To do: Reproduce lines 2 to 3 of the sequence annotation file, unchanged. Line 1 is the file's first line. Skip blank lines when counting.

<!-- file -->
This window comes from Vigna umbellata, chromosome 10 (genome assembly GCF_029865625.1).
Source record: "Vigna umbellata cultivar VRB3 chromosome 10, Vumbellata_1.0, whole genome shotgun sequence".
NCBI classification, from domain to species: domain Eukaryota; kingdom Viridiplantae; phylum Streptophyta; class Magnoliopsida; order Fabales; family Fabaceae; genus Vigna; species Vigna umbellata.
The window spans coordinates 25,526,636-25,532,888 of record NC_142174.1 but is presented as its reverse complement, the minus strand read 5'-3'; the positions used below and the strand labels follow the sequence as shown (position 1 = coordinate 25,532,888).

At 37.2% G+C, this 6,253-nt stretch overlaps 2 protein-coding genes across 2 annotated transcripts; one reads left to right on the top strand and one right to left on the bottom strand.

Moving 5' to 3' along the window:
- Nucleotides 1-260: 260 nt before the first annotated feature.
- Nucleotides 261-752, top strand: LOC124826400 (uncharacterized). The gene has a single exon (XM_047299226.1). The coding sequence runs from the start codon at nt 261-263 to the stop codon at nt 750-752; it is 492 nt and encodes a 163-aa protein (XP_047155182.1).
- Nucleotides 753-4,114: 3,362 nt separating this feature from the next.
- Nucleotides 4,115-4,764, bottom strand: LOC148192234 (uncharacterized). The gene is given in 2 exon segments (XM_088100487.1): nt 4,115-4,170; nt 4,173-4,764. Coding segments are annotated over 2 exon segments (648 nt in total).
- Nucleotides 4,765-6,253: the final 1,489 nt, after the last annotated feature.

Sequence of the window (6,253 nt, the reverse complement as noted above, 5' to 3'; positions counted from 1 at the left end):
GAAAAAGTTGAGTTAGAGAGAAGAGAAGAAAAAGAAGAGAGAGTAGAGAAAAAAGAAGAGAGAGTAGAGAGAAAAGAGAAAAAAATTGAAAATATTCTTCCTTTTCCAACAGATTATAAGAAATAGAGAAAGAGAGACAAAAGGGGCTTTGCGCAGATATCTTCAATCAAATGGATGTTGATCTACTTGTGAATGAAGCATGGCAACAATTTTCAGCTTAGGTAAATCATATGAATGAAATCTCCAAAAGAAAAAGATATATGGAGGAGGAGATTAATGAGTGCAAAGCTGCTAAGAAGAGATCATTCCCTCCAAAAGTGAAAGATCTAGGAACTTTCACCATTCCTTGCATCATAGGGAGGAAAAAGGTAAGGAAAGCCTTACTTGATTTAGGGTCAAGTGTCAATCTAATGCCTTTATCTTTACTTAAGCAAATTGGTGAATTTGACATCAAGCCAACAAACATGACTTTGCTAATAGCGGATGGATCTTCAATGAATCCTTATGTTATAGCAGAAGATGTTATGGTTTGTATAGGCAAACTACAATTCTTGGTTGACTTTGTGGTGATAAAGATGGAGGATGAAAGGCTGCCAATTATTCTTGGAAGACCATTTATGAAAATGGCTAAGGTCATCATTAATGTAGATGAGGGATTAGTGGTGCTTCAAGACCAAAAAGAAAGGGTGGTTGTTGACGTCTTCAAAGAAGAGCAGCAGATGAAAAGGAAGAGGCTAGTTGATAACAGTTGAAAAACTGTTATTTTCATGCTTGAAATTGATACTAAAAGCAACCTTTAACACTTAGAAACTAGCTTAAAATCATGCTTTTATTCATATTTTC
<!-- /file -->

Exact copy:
Source record: "Vigna umbellata cultivar VRB3 chromosome 10, Vumbellata_1.0, whole genome shotgun sequence".
NCBI classification, from domain to species: domain Eukaryota; kingdom Viridiplantae; phylum Streptophyta; class Magnoliopsida; order Fabales; family Fabaceae; genus Vigna; species Vigna umbellata.